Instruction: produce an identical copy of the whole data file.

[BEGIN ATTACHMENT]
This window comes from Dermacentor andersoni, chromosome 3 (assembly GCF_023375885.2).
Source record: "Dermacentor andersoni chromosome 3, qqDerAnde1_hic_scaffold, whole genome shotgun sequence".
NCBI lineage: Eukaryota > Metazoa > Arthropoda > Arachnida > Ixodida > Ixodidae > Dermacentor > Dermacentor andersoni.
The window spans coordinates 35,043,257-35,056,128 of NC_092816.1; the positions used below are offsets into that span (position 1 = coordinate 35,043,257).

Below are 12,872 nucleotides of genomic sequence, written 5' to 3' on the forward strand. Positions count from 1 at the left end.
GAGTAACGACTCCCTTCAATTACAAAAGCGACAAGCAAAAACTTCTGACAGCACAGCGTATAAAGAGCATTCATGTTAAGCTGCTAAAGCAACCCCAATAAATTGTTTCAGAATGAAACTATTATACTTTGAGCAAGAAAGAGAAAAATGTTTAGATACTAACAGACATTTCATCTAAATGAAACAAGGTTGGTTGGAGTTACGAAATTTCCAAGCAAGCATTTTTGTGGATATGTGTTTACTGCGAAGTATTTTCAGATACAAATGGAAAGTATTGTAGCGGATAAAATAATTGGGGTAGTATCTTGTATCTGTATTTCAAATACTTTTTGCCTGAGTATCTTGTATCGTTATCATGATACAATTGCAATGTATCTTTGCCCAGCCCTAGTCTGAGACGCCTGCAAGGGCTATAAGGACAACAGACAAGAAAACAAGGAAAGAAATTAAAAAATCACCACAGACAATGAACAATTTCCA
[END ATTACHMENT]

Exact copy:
This window comes from Dermacentor andersoni, chromosome 3 (assembly GCF_023375885.2).
Source record: "Dermacentor andersoni chromosome 3, qqDerAnde1_hic_scaffold, whole genome shotgun sequence".
NCBI lineage: Eukaryota > Metazoa > Arthropoda > Arachnida > Ixodida > Ixodidae > Dermacentor > Dermacentor andersoni.
The window spans coordinates 35,043,257-35,056,128 of NC_092816.1; the positions used below are offsets into that span (position 1 = coordinate 35,043,257).

Below are 12,872 nucleotides of genomic sequence, written 5' to 3' on the forward strand. Positions count from 1 at the left end.
GAGTAACGACTCCCTTCAATTACAAAAGCGACAAGCAAAAACTTCTGACAGCACAGCGTATAAAGAGCATTCATGTTAAGCTGCTAAAGCAACCCCAATAAATTGTTTCAGAATGAAACTATTATACTTTGAGCAAGAAAGAGAAAAATGTTTAGATACTAACAGACATTTCATCTAAATGAAACAAGGTTGGTTGGAGTTACGAAATTTCCAAGCAAGCATTTTTGTGGATATGTGTTTACTGCGAAGTATTTTCAGATACAAATGGAAAGTATTGTAGCGGATAAAATAATTGGGGTAGTATCTTGTATCTGTATTTCAAATACTTTTTGCCTGAGTATCTTGTATCGTTATCATGATACAATTGCAATGTATCTTTGCCCAGCCCTAGTCTGAGACGCCTGCAAGGGCTATAAGGACAACAGACAAGAAAACAAGGAAAGAAATTAAAAAATCACCACAGACAATGAACAATTTCCA